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@prefix dcterms: <http://purl.org/dc/terms/> .
@prefix xsd: <http://www.w3.org/2001/XMLSchema#> .
@prefix gcis: <http://data.globalchange.gov/gcis.owl#> .
@prefix cito: <http://purl.org/spar/cito/> .
@prefix biro: <http://purl.org/spar/biro/> .

<https://data.globalchange.gov/report/nca4/chapter/our-changing-climate/finding/key-message-2-8>
   dcterms:identifier "key-message-2-8";
   gcis:findingNumber "2.8"^^xsd:string;
   gcis:findingStatement " <p>Human-induced change is affecting atmospheric dynamics and contributing to the poleward expansion of the tropics and the northward shift in Northern Hemisphere winter storm tracks since the 1950s (<em>medium to high confidence</em>). Increases in greenhouse gases and decreases in air pollution have contributed to increases in Atlantic hurricane activity since 1970 (<em>medium confidence</em>). In the future, Atlantic and eastern North Pacific hurricane rainfall (<em>high confidence</em>) and intensity (<em>medium confidence</em>) are projected to increase, as are the frequency and severity of landfalling “atmospheric rivers” on the West Coast (<em>medium confidence</em>).</p>"^^xsd:string;
   gcis:isFindingOf <https://data.globalchange.gov/report/nca4/chapter/our-changing-climate>;
   gcis:isFindingOf <https://data.globalchange.gov/report/nca4>;

## Properties of the finding:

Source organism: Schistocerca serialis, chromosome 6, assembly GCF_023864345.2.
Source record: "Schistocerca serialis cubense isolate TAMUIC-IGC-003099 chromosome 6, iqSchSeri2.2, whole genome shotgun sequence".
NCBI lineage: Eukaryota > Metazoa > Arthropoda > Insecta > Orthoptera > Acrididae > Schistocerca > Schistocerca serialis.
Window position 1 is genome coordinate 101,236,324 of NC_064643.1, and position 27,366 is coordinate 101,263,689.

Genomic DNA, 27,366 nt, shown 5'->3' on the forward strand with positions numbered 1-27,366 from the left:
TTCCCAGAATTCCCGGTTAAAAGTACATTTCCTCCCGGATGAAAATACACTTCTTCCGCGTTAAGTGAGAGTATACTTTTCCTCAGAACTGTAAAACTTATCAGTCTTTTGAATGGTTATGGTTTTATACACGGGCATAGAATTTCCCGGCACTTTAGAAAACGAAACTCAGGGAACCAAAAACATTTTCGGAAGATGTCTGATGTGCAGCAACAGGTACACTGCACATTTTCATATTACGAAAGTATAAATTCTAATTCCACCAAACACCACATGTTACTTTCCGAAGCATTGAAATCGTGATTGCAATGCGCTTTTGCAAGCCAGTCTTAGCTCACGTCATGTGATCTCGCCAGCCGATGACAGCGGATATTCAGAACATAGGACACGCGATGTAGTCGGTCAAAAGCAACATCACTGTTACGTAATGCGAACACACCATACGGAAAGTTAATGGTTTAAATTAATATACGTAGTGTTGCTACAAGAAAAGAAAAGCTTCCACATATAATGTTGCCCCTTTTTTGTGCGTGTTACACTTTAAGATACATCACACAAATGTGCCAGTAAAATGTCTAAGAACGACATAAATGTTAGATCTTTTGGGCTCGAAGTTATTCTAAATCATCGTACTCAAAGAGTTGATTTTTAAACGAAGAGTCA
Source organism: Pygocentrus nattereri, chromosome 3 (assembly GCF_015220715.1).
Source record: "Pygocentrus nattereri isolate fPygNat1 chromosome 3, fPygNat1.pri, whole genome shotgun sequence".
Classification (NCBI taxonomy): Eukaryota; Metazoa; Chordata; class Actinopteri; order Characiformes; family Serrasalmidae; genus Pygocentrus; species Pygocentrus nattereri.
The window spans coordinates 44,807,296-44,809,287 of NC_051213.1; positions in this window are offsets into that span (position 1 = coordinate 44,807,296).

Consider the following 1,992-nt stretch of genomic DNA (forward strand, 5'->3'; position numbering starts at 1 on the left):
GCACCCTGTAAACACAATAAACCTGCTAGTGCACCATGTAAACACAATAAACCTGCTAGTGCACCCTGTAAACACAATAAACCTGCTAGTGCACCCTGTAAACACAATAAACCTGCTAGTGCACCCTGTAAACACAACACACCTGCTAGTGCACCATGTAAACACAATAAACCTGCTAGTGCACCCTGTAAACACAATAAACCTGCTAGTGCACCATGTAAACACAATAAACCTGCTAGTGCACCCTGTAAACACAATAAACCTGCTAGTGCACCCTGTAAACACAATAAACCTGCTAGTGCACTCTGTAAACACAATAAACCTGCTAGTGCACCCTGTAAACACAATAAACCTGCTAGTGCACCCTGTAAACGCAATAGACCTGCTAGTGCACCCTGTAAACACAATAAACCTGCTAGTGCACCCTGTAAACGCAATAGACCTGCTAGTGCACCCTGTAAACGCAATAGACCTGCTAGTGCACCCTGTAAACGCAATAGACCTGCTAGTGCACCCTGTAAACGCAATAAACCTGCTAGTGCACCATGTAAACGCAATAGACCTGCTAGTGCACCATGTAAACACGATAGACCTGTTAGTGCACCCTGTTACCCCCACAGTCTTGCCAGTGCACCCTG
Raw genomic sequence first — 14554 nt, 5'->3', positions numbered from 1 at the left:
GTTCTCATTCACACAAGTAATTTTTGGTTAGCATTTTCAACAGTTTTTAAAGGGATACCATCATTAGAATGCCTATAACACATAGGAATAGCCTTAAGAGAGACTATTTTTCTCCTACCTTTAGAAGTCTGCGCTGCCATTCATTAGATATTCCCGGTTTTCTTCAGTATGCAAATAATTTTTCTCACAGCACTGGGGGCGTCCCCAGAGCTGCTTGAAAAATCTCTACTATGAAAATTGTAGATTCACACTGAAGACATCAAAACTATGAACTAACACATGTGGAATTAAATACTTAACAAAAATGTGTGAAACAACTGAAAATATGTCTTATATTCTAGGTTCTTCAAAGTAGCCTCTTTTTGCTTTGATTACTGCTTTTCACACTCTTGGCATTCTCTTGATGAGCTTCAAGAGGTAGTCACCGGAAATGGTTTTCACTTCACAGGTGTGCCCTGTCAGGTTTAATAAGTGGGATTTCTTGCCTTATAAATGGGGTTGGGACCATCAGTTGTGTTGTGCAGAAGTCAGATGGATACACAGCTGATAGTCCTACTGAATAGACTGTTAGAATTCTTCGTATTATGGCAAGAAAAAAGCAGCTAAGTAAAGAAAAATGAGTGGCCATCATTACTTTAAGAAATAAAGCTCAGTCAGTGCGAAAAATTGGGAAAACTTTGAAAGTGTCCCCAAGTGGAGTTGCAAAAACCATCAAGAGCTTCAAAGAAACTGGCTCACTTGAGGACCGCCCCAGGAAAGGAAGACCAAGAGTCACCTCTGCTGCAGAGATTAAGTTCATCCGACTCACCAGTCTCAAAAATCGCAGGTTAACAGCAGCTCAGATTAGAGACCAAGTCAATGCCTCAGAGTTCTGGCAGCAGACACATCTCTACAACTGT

gcis:findingProcess "<p>This chapter is based on the collective effort of 32 authors, 3 review editors, and 18 contributing authors comprising the writing team for the <em>Climate Science Special Report</em> (CSSR),{{< tbib '208' '75cf1c0b-cc62-4ca4-96a7-082afdfe2ab1' >}} a featured U.S. Global Change Research Project (USGCRP) deliverable and Volume I of the Fourth National Climate Assessment (NCA4). An open call for technical contributors took place in March 2016, and a federal science steering committee appointed the CSSR team. CSSR underwent three rounds of technical federal review, external peer review by the National Academies of Sciences, Engineering, and Medicine, and a review that was open to public comment. Three in-person Lead Authors Meetings were conducted at various stages of the development cycle to evaluate comments received, assign drafting responsibilities, and ensure cross-chapter coordination and consistency in capturing the state of climate science in the United States. In October 2016, an 11-member core writing team was tasked with capturing the most important CSSR key findings and generating an Executive Summary. The final draft of this summary and the underlying chapters was compiled in June 2017.</p> <p>The NCA4 Chapter 2 author team was pulled exclusively from CSSR experts tasked with leading chapters and/or serving on the Executive Summary core writing team, thus representing a comprehensive cross-section of climate science disciplines and supplying the breadth necessary to synthesize CSSR content. NCA4 Chapter 2 authors are leading experts in climate science trends and projections, detection and attribution, temperature and precipitation change, severe weather and extreme events, sea level rise and ocean processes, mitigation, and risk analysis. The chapter was developed through technical discussions first promulgated by the literature assessments, prior efforts of USGCRP,{{< tbib '208' '75cf1c0b-cc62-4ca4-96a7-082afdfe2ab1' >}} e-mail exchanges, and phone consultations conducted to craft this chapter and subsequent deliberations via phone and e-mail exchanges to hone content for the current application. The team placed particular emphasis on the state of science, what was covered in USGCRP,{{< tbib '208' '75cf1c0b-cc62-4ca4-96a7-082afdfe2ab1' >}} and what is new since the release of the Third NCA in 2014.{{< tbib '1' 'dd5b893d-4462-4bb3-9205-67b532919566' >}}</p> "^^xsd:string;